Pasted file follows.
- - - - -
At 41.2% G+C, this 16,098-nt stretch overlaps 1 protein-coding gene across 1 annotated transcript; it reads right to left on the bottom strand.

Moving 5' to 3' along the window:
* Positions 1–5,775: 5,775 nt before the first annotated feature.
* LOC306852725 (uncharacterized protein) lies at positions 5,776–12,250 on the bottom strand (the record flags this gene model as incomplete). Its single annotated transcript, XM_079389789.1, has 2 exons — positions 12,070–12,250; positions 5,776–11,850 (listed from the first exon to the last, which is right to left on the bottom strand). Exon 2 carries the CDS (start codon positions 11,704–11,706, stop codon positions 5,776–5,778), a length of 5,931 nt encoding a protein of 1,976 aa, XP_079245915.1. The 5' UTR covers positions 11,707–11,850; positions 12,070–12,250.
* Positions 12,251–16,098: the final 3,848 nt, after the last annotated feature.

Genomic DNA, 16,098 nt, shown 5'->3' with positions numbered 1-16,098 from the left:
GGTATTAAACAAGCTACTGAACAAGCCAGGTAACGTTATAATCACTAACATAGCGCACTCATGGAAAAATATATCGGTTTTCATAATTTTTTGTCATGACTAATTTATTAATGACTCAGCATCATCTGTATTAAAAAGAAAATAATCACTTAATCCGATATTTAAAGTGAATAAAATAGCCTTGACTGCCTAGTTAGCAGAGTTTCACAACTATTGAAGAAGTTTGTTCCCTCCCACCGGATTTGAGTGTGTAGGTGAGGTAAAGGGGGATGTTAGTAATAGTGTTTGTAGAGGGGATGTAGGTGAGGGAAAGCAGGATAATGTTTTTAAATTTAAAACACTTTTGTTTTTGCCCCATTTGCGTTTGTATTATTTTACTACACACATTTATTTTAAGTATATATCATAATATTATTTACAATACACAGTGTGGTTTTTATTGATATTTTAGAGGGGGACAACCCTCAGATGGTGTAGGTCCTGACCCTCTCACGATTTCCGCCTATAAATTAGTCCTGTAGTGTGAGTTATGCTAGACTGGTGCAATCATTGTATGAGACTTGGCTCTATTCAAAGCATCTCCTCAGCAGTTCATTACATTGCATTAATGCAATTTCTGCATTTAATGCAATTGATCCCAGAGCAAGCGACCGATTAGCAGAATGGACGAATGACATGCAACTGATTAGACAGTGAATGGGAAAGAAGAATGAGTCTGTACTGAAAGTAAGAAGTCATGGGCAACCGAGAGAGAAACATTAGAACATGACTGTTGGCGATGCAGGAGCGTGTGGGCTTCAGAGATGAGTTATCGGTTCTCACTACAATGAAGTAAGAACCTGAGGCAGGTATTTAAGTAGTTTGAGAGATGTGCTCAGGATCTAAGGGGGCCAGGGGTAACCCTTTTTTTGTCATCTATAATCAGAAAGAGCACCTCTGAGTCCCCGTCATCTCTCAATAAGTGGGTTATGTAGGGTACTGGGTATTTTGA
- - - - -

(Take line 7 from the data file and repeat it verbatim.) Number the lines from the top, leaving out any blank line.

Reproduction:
GGTATTAAACAAGCTACTGAACAAGCCAGGTAACGTTATAATCACTAACATAGCGCACTCATGGAAAAATATATCGGTTTTCATAATTTTTTGTCATGACTAATTTATTAATGACTCAGCATCATCTGTATTAAAAAGAAAATAATCACTTAATCCGATATTTAAAGTGAATAAAATAGCCTTGACTGCCTAGTTAGCAGAGTTTCACAACTATTGAAGAAGTTTGTTCCCTCCCACCGGATTTGAGTGTGTAGGTGAGGTAAAGGGGGATGTTAGTAATAGTGTTTGTAGAGGGGATGTAGGTGAGGGAAAGCAGGATAATGTTTTTAAATTTAAAACACTTTTGTTTTTGCCCCATTTGCGTTTGTATTATTTTACTACACACATTTATTTTAAGTATATATCATAATATTATTTACAATACACAGTGTGGTTTTTATTGATATTTTAGAGGGGGACAACCCTCAGATGGTGTAGGTCCTGACCCTCTCACGATTTCCGCCTATAAATTAGTCCTGTAGTGTGAGTTATGCTAGACTGGTGCAATCATTGTATGAGACTTGGCTCTATTCAAAGCATCTCCTCAGCAGTTCATTACATTGCATTAATGCAATTTCTGCATTTAATGCAATTGATCCCAGAGCAAGCGACCGATTAGCAGAATGGACGAATGACATGCAACTGATTAGACAGTGAATGGGAAAGAAGAATGAGTCTGTACTGAAAGTAAGAAGTCATGGGCAACCGAGAGAGAAACATTAGAACATGACTGTTGGCGATGCAGGAGCGTGTGGGCTTCAGAGATGAGTTATCGGTTCTCACTACAATGAAGTAAGAACCTGAGGCAGGTATTTAAGTAGTTTGAGAGATGTGCTCAGGATCTAAGGGGGCCAGGGGTAACCCTTTTTTTGTCATCTATAATCAGAAAGAGCACCTCTGAGTCCCCGTCATCTCTCAATAAGTGGGTTATGTAGGGTACTGGGTATTTTGA